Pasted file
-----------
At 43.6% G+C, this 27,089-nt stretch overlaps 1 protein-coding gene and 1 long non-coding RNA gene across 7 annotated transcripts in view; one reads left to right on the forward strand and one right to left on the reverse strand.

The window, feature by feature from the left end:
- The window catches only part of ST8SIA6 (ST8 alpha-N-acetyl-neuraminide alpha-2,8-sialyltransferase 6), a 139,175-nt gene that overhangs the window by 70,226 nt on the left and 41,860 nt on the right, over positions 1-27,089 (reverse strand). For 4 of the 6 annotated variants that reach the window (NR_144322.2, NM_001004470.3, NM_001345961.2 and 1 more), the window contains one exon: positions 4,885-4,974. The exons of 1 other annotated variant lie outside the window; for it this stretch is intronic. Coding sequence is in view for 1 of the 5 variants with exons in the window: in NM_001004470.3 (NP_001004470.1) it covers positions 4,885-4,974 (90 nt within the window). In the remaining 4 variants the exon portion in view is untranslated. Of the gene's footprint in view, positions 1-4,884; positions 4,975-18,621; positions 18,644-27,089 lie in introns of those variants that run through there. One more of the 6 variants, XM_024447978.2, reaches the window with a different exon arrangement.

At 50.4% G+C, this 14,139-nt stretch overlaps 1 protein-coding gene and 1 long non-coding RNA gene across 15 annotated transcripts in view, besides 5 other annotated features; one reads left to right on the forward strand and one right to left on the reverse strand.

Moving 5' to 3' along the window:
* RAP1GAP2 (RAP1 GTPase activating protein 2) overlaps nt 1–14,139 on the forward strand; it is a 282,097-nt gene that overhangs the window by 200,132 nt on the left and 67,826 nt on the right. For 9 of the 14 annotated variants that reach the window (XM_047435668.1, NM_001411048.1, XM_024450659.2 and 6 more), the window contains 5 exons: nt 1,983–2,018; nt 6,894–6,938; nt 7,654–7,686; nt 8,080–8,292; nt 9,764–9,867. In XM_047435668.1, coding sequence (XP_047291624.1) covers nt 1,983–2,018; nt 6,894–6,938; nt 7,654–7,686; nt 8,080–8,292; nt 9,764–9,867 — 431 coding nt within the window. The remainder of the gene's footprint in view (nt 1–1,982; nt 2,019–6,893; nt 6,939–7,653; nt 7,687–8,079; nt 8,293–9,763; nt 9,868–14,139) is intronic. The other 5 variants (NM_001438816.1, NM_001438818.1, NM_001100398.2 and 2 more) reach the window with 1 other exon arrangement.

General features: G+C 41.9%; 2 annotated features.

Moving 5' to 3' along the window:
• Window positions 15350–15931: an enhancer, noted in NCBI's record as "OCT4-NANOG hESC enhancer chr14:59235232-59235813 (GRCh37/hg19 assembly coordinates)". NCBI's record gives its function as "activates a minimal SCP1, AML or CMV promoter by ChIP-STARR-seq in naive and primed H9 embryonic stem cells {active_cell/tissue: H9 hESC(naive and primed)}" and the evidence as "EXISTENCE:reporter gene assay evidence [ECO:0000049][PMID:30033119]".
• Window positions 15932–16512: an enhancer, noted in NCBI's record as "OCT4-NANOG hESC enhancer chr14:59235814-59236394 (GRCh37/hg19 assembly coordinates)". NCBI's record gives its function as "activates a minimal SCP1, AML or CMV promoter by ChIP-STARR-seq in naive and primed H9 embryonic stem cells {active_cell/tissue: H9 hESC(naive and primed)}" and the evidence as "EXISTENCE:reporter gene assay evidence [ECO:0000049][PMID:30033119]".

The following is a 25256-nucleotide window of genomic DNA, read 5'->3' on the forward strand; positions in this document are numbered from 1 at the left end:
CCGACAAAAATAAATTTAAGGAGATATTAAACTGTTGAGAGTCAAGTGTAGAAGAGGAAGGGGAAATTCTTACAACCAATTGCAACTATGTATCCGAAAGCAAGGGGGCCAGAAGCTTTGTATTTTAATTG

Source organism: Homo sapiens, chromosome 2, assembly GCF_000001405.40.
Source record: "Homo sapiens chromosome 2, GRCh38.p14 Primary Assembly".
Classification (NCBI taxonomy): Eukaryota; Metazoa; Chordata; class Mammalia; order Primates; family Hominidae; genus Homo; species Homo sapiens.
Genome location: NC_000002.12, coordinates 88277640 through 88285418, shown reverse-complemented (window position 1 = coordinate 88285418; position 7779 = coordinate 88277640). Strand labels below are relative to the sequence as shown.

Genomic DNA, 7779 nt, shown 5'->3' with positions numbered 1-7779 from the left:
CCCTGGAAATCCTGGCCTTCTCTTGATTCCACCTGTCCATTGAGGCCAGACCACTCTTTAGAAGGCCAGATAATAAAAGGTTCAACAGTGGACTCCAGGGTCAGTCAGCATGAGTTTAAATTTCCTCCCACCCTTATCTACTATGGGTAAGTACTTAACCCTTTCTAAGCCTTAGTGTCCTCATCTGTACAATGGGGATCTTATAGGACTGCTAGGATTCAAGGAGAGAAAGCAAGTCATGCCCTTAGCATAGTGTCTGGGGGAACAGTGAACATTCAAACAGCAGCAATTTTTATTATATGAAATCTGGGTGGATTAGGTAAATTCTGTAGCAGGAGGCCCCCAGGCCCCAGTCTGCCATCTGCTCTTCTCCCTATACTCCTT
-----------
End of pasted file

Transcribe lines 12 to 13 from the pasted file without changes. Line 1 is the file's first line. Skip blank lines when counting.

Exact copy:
CCGACAAAAATAAATTTAAGGAGATATTAAACTGTTGAGAGTCAAGTGTAGAAGAGGAAGGGGAAATTCTTACAACCAATTGCAACTATGTATCCGAAAGCAAGGGGGCCAGAAGCTTTGTATTTTAATTG

Source organism: Homo sapiens, chromosome 2, assembly GCF_000001405.40.